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Abatement of external phosphorus (P) loading and biomanipulation are measures that are often applied with the aim to restore a macrophyte dominated clearwater state in turbid, anthropogenically eutrophied lakes. The recovery of such lakes, however, is often hampered by ‘internal eutrophication’, as a result of the release of historically accumulated P from the sediment into the water column. One way to combat this internal P loading is by adding iron (Fe) into the lake, which naturally binds to phosphate. Although studied in the laboratory or mesocosms, the effects of iron addition on a whole-lake scale are largely
unknown. In this study we therefore compiled lake monitoring data to evaluate the effect of a gradual dose of 33 g Fe m2 on the water quality and biotic communities (phytoplankton, zooplankton and macrophytes) of Lake Terra Nova. During and after the Fe-addition, we also carried out assays to evaluate the effect of the Fe-addition on sediment P-release rates. Lake Terra Nova is a eutrophied, shallow peaty lake that has been subjected to biomanipulation measures for 10 years.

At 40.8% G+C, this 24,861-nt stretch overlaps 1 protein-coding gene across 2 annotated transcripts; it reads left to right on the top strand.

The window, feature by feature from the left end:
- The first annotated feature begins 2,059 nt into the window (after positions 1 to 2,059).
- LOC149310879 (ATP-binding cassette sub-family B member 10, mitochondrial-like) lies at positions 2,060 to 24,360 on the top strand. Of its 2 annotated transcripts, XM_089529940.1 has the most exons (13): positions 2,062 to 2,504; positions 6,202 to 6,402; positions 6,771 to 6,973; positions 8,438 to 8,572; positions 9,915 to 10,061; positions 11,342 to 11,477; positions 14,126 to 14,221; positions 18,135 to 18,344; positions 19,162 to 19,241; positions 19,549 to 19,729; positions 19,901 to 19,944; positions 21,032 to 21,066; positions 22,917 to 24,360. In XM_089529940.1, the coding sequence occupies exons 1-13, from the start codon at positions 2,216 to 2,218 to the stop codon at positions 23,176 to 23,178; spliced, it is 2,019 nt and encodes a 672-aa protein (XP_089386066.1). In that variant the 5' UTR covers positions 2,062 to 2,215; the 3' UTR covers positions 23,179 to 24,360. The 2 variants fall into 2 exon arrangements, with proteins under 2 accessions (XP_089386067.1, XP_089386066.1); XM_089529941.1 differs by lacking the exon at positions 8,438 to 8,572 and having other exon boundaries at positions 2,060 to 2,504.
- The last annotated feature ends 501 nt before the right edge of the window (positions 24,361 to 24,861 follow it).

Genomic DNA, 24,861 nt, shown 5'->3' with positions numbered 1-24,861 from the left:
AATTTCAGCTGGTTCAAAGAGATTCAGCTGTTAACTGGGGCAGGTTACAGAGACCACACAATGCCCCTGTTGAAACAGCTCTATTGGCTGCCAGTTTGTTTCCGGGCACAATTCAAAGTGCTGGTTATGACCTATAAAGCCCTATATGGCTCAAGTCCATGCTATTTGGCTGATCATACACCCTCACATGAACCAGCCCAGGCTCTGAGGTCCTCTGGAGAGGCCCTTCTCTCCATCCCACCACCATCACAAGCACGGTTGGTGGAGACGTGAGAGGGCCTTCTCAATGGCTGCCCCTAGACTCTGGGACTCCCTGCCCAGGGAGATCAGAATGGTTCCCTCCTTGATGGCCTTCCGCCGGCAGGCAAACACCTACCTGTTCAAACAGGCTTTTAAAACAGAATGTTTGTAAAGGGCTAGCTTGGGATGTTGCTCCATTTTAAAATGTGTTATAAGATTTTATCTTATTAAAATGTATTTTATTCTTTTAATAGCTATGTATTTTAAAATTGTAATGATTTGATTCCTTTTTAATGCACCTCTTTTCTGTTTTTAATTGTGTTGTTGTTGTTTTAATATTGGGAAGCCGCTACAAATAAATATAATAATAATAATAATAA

The large scale addition of iron during 2010 and 2011 resulted in a substantial reduction of dissolved P, suspended matter (SM), phytoplankton biomass and relative Cyanobacterial biomass, whereas macrophytes reappeared. Fe-addition also resulted in strongly reduced sediment P-mobilisation rates.
Nevertheless, reductions of water column TP in response to the Fe-addition were short-lived. This discrepancy between the observed TP-levels in the water column and sediment P-release rates could indicate that sustained loading with external P and interactions of chemical compounds with Fe may jeopardize long term restoration success by depleting the water column reservoir of reactive Fe. Ecological processes can in addition enhance this process by shunting P from the sediment to the water column.
Original languageEnglish
Pages (from-to)78-89
JournalEcological Engineering
Volume83
DOI
StatePublished - 2015

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ID: 1060559